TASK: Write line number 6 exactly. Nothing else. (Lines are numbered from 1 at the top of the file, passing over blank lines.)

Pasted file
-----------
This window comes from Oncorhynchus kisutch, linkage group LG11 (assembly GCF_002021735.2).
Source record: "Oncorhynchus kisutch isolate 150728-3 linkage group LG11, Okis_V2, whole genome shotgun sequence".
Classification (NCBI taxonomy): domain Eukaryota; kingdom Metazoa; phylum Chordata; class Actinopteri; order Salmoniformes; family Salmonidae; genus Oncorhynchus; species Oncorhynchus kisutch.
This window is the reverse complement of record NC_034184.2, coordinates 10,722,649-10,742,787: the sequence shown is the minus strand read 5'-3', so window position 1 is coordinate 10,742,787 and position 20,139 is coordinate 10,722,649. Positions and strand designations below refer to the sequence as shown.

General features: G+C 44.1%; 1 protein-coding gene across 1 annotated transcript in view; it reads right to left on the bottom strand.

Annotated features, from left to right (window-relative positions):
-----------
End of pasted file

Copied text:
Annotated features, from left to right (window-relative positions):